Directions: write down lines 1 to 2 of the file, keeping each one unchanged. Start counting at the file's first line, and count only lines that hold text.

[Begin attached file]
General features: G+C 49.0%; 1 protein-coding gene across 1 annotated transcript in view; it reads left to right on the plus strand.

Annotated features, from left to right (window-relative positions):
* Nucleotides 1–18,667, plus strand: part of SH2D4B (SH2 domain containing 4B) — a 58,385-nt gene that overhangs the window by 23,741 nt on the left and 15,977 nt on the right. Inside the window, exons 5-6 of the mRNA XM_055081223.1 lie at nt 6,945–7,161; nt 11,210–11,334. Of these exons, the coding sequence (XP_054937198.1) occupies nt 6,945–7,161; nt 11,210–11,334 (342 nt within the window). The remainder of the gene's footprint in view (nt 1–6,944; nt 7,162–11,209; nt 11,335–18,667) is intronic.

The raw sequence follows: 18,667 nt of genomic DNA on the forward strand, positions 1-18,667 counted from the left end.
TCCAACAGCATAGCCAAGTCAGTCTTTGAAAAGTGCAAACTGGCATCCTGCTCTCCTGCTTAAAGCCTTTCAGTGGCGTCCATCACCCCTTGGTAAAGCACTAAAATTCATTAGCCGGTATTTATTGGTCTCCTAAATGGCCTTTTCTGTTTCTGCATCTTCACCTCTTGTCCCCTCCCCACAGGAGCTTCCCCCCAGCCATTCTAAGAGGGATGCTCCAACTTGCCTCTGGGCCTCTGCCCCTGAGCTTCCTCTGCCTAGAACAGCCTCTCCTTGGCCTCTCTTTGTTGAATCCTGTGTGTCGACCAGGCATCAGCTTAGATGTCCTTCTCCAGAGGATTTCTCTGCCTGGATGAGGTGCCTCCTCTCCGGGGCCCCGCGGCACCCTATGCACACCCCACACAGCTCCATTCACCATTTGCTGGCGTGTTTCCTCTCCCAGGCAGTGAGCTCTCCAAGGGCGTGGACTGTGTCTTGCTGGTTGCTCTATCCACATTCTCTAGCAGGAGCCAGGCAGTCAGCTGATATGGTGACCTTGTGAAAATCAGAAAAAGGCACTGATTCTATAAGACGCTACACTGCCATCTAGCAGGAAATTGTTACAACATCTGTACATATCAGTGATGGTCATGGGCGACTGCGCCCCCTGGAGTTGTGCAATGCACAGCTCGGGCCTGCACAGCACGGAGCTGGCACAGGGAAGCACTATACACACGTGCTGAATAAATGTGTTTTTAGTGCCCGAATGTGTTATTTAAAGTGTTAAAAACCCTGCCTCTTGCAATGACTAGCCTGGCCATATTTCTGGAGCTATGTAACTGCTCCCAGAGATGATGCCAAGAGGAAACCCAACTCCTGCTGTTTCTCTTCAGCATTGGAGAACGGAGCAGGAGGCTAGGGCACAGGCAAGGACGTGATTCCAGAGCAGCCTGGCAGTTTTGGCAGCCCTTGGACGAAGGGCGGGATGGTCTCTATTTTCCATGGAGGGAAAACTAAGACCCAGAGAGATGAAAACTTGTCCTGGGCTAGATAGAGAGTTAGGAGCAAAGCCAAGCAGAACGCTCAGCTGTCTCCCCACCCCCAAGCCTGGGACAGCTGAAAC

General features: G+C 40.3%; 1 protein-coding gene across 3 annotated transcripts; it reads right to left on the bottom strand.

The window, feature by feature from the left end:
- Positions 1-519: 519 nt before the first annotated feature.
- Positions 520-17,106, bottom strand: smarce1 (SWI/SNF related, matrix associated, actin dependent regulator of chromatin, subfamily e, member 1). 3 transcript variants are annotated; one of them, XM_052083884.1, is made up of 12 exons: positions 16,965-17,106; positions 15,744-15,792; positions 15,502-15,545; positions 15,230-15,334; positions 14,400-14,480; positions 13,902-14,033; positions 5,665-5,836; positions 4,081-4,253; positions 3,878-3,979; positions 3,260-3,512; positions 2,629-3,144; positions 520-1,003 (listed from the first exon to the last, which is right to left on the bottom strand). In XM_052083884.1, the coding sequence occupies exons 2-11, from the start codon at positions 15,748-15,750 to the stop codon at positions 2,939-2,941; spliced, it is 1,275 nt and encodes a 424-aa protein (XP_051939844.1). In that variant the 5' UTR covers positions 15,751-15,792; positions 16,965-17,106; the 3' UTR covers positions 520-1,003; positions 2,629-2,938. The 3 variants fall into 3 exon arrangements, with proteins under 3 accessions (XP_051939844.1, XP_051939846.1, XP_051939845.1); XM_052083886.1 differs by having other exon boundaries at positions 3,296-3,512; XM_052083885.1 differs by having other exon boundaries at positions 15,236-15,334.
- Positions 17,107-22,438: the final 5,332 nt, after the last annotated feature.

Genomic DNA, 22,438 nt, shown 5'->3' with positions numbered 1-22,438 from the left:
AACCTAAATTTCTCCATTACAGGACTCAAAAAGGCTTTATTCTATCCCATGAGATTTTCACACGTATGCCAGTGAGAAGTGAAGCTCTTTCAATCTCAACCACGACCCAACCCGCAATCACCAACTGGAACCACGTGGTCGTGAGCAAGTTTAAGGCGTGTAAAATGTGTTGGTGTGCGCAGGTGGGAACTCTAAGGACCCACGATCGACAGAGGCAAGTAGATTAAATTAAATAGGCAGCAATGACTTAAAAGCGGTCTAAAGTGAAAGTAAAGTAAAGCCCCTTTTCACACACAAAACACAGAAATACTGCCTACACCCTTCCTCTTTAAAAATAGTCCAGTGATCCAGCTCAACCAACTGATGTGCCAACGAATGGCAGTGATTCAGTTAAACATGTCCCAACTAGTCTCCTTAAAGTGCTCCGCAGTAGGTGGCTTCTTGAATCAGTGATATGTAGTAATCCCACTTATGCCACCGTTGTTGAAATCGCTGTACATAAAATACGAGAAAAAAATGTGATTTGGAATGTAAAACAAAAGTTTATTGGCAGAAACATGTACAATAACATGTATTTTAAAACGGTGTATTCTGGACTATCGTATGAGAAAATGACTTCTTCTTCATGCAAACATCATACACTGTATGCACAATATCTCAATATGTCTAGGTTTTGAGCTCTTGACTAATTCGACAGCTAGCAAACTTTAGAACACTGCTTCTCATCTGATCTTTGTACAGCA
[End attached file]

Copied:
General features: G+C 49.0%; 1 protein-coding gene across 1 annotated transcript in view; it reads left to right on the plus strand.

Annotated features, from left to right (window-relative positions):